I love the month of May in Carroll Gardens, Brooklyn. After a long year of isolation, it is wonderful to walk along Court and Smith Street and to run into neighborhood friends I have not seen for so long.
Here is to community, here is to beautiful sunny days, and here is to finally coming out of the Covid fog.

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Help A Carroll Gardens HS Senior By Taking A Quick Survey On The Gowanus Rezoning

We were recently contacted by Linnea, a Carroll Gardens High School student, who is currently conducting a survey she created as part of her final senior research paper. She would like local residents to take just a few minutes to provide answers to a few quick questions to allow her to complete the paper. Won't you please help her?

Linnea's assignment focuses on a local issue and the policy surrounding it. It also asks students to conduct a survey.  She chose to center her paper around the proposed rezoning of the Gowanus and, more broadly, on environmental racism in NYC.

Linnea writes:
"I’m one of the leaders of my schools environmental club so I wanted to focus on an environmental issue and the Gowanus seemed like the perfect place to start. It kind of developed from there, broadening to environmental racism in NYC. The goal of the survey is just to gather community opinion on the Gowanus Rezoning and to directly find what change community members want to make a priority."

All answers will be kept anonymous.The survey can be accessed here:

Thanks for helping Linnea out!

*Linnea will take answers till the end of the week, so don't wait to complete survey.

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Wednesday, May 05, 2021

Water, Water Everywhere: Climate Change, Flooding And The Gowanus Rezone

Grassroots community coalition Voice Of Gowanus invited everyone to a Town Hall event next week about the Gowanus rezone. Please read on to learn more, and register for what should be a very informative evening. And please tell your neighbors.

Water, Water Everywhere: Climate Change, Flooding, & the Gowanus Rezone
A Panel Discussion with Flood Risk and Climate Change Experts hosted by Voice of Gowanus
Tuesday May 11, 2021 6:00 pm

Featured panelists:

ADRIAN SANTIAGO TATE, PhD has a background in coastal engineering, hydrodynamic modeling, and uncertainty quantification. Adrian researched nature-based solutions for reducing coastal risk as an undergraduate at Virginia Tech, and later for his PhD at Stanford. He’s published his research in the Proceedings of the National Academy of Sciences. Adrian is conducting sea level rise vulnerability assessments to help state governments prepare for future flooding.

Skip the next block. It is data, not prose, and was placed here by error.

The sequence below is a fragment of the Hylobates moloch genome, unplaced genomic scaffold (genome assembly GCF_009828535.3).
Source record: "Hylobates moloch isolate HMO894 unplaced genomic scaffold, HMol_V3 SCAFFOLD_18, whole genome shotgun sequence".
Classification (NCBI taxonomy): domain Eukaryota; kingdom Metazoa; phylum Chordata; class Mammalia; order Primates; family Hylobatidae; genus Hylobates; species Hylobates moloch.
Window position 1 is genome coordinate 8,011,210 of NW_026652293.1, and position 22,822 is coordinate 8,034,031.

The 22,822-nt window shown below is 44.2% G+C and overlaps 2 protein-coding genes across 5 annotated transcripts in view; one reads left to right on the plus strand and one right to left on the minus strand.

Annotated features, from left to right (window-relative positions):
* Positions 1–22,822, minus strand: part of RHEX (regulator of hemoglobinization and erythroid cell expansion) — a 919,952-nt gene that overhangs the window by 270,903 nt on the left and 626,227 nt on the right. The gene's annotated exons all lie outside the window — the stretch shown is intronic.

D.J. RASMUSSEN is a climate scientist, engineer, and policy scholar. He studies coastal floods, sea-level rise, and public works strategies for managing their economic and social costs. He is co-author of “Economic Risks of Climate Change: An American Prospectus”. D.J.’s research has informed multiple climate assessment reports from the UN Intergovernmental Panel on Climate Change (IPCC). He completed his PhD at Princeton University.

MAUREEN KOETZ, ESQ. is principal of Planet A+ Strategies. Ms Koetz has served as counsel and advisor to the Senate Committee on Energy and Natural Resources, former Senator Domenici, and the EPA. She has sued to eliminate duplicative real estate LLC donations, has been lead plaintiff in the successful Lefrak/Gateway tenant class action suit, and a strategic advisor in the Two Bridges, Inwood, and South Street Seaport zoning actions.

NOAH DEWAR is a hydrogeophysicist, machine learning expert, and PhD candidate at Stanford university studying environmental geophysics. Noah’s PhD research has focused on the development of methodologies that leverage geophysical surveying systems to study aquifers in the Central Valley of California. His research is part of the Groundwater Architecture Project (GAP) which aims to revolutionize how groundwater models are built.

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Monday, May 03, 2021

Cookies And Coffee: Chip City Opens On Smith Street

Chip City, a small chain that started in Astoria, Queens, has just opened its seventh New York City store at 361 Smith Street in Carroll Gardens. The store offers freshly baked cookies in four different flavors every day and rotates its menu weekly. Besides classic cookies like chocolate chip, peanut butter chocolate, and white chocolate macadamia, the offerings include more unusual flavors like Nutella Sea Salt and Glazed Pear. 
The price per cookie is $4, or $20 for five.  Customers also have the option to purchase frozen cookie dough bundles that can be baked at home.
Though Chip City also offers coffee to go and is right next to the F train subway station, I wonder if a store selling just cookies will do at this location.  After all, Momofuku Milk Bar, which had a similar menu, decided to close its location right across the street in 2019.
What do you think, dear Reader?